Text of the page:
A Tree Grows in Brooklyn | Study Guide

Betty Smith

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Course Hero. "A Tree Grows in Brooklyn Study Guide." August 3, 2017. Accessed December 15, 2018. https://www.coursehero.com/lit/A-Tree-Grows-in-Brooklyn/.


Course Hero, "A Tree Grows in Brooklyn Study Guide," August 3, 2017, accessed December 15, 2018, https://www.coursehero.com/lit/A-Tree-Grows-in-Brooklyn/.

A Tree Grows in Brooklyn | Book 3, Chapters 37–38 | Summary



Chapter 37

Francie tells Neeley she no longer believes in God, which frightens her younger brother. In a rare display of tenderness, Katie hugs them, and gives them each a kiss. She tells them she is now both their mother and father.

Chapter 38

Katie, heavily pregnant, finds it hard to do her work. The women for whom she cleans end up doing most of the cleaning themselves, and many let Katie go. The family is in dire straits when Katie learns that she can cash in the children's insurance policies to help them get by through April. She wouldn't have known she could do this if the insurance collector, who was a friend of the Rommelys, hadn't told her.

Then McGarrity, the lonely owner of the saloon where Johnny drank, pays a visit. He offers both Francie and Neeley jobs that will bring in enough money so both can remain in school. He wants to do more—offers more—but Katie politely but firmly declines. She will not take handouts.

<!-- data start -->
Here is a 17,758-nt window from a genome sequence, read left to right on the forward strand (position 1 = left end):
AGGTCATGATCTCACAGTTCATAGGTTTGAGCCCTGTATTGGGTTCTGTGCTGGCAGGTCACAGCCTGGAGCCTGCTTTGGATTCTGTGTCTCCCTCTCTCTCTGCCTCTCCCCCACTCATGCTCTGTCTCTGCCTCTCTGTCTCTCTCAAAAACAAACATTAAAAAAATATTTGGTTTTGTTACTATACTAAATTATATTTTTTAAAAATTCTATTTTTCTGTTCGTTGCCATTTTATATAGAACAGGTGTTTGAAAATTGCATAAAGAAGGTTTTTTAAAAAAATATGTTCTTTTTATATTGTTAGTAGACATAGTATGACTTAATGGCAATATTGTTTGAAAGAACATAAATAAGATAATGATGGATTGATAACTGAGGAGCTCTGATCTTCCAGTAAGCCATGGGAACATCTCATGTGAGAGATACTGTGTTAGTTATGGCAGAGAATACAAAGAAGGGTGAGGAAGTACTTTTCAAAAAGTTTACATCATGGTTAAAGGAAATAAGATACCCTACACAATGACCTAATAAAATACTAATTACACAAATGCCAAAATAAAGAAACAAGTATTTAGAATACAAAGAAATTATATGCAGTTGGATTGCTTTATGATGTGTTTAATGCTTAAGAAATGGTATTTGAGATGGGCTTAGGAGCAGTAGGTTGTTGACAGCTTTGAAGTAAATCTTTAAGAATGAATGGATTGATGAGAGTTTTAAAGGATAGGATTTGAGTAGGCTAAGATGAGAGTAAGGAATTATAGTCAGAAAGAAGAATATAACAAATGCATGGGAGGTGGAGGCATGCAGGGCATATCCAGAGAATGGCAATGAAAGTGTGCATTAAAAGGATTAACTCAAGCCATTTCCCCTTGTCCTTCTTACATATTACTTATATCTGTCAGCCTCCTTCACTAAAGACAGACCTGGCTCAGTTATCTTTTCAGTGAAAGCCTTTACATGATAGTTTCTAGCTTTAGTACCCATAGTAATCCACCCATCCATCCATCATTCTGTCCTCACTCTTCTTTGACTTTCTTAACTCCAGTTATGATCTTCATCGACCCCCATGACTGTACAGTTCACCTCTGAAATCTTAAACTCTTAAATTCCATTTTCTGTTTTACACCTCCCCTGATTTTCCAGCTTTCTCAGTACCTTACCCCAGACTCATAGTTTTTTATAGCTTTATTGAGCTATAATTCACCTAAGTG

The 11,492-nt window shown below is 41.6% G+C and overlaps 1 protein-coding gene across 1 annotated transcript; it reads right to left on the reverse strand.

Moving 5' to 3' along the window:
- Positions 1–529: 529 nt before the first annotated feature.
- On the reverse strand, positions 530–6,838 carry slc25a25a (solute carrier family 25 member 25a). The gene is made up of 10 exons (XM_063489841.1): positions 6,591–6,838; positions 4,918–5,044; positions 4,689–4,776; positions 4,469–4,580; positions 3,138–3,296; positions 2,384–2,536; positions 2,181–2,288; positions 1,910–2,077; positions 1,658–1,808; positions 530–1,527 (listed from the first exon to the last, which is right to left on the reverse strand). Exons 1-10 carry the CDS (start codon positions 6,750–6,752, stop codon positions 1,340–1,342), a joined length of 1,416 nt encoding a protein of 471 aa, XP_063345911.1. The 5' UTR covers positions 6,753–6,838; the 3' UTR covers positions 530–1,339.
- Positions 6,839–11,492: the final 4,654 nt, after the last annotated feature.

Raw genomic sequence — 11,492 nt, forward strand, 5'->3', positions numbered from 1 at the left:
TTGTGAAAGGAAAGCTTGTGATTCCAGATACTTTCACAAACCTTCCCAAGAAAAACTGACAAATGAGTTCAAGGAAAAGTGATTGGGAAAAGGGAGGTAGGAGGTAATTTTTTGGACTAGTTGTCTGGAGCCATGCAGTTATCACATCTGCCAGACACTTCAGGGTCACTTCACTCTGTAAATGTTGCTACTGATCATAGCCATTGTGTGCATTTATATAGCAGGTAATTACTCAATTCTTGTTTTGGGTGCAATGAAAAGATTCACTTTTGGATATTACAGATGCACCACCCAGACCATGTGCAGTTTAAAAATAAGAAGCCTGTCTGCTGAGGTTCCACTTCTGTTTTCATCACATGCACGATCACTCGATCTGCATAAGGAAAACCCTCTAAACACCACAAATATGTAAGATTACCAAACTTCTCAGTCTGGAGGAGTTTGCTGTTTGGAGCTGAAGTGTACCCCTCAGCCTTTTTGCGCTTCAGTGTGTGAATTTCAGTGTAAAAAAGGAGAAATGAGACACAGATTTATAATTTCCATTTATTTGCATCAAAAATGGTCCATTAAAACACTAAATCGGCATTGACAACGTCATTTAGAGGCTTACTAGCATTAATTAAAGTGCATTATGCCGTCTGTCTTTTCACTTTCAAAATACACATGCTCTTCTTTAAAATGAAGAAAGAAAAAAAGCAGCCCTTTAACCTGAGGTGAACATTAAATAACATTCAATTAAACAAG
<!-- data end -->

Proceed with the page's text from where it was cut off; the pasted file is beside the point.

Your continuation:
Katie and Francie visit Aunt Sissy and Granma Mary Rommely, who now lives with her. Francie holds Sissy's baby—a first time for her—and realizes she loves them.


In these chapters, we see Katie's character in stark relief. With Johnny no longer in the picture as a sort of counterpoint to her personality, some of her vulnerabilities show through—there was clearly a chink in her emotional armor when she broke down in Chapter 37. She may be strong, but, as the insurance policy scene demonstrates, she—like other poor and mostly uneducated people—can be taken advantage of by those with more power.

The exchanges between McGarrity and Katie reveal both her tenderness and propriety. Desperately lonely, despite being married with children, or perhaps because of it, he seems clearly to want to be part of the Nolan family. McGarrity always loved the way Johnny talked about his family, and he wished they were his own. With Johnny's death, Katie could easily accept his largesse, but she refuses; she also refuses his overtures to continue visiting.

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